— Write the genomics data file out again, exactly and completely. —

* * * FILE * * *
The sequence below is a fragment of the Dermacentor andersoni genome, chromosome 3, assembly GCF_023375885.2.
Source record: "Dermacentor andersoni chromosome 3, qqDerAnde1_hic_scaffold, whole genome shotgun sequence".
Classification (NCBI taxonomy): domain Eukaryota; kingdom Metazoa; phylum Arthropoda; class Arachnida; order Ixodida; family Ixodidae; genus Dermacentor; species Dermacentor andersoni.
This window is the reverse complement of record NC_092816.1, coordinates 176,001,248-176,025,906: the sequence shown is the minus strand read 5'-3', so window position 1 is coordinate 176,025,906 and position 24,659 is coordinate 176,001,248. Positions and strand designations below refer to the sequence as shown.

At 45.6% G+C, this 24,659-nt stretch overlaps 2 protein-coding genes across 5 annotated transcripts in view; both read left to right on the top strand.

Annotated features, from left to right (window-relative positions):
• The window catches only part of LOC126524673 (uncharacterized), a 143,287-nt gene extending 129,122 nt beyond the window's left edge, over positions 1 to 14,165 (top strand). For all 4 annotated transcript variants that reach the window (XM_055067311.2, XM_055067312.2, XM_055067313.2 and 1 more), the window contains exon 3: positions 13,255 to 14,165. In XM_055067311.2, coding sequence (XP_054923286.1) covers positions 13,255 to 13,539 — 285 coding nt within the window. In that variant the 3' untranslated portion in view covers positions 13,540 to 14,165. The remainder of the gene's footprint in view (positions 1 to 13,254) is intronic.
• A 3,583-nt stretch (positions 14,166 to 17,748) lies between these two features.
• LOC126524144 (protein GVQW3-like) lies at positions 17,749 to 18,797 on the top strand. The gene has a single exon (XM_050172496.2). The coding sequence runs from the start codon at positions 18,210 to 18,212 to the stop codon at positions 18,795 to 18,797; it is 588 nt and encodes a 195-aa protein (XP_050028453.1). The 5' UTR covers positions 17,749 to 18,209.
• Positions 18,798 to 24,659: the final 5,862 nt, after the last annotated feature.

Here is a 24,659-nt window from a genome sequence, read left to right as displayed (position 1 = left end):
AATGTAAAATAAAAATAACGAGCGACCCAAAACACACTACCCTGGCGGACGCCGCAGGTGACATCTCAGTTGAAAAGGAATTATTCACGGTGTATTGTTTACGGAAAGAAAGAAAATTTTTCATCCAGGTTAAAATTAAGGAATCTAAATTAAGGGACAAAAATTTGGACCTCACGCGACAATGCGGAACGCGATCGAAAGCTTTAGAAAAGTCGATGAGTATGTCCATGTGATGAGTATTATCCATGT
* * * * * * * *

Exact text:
The sequence below is a fragment of the Dermacentor andersoni genome, chromosome 3, assembly GCF_023375885.2.
Source record: "Dermacentor andersoni chromosome 3, qqDerAnde1_hic_scaffold, whole genome shotgun sequence".
Classification (NCBI taxonomy): domain Eukaryota; kingdom Metazoa; phylum Arthropoda; class Arachnida; order Ixodida; family Ixodidae; genus Dermacentor; species Dermacentor andersoni.
This window is the reverse complement of record NC_092816.1, coordinates 176,001,248-176,025,906: the sequence shown is the minus strand read 5'-3', so window position 1 is coordinate 176,025,906 and position 24,659 is coordinate 176,001,248. Positions and strand designations below refer to the sequence as shown.

At 45.6% G+C, this 24,659-nt stretch overlaps 2 protein-coding genes across 5 annotated transcripts in view; both read left to right on the top strand.

Annotated features, from left to right (window-relative positions):
• The window catches only part of LOC126524673 (uncharacterized), a 143,287-nt gene extending 129,122 nt beyond the window's left edge, over positions 1 to 14,165 (top strand). For all 4 annotated transcript variants that reach the window (XM_055067311.2, XM_055067312.2, XM_055067313.2 and 1 more), the window contains exon 3: positions 13,255 to 14,165. In XM_055067311.2, coding sequence (XP_054923286.1) covers positions 13,255 to 13,539 — 285 coding nt within the window. In that variant the 3' untranslated portion in view covers positions 13,540 to 14,165. The remainder of the gene's footprint in view (positions 1 to 13,254) is intronic.
• A 3,583-nt stretch (positions 14,166 to 17,748) lies between these two features.
• LOC126524144 (protein GVQW3-like) lies at positions 17,749 to 18,797 on the top strand. The gene has a single exon (XM_050172496.2). The coding sequence runs from the start codon at positions 18,210 to 18,212 to the stop codon at positions 18,795 to 18,797; it is 588 nt and encodes a 195-aa protein (XP_050028453.1). The 5' UTR covers positions 17,749 to 18,209.
• Positions 18,798 to 24,659: the final 5,862 nt, after the last annotated feature.

Here is a 24,659-nt window from a genome sequence, read left to right as displayed (position 1 = left end):
AATGTAAAATAAAAATAACGAGCGACCCAAAACACACTACCCTGGCGGACGCCGCAGGTGACATCTCAGTTGAAAAGGAATTATTCACGGTGTATTGTTTACGGAAAGAAAGAAAATTTTTCATCCAGGTTAAAATTAAGGAATCTAAATTAAGGGACAAAAATTTGGACCTCACGCGACAATGCGGAACGCGATCGAAAGCTTTAGAAAAGTCGATGAGTATGTCCATGTGATGAGTATTATCCATGT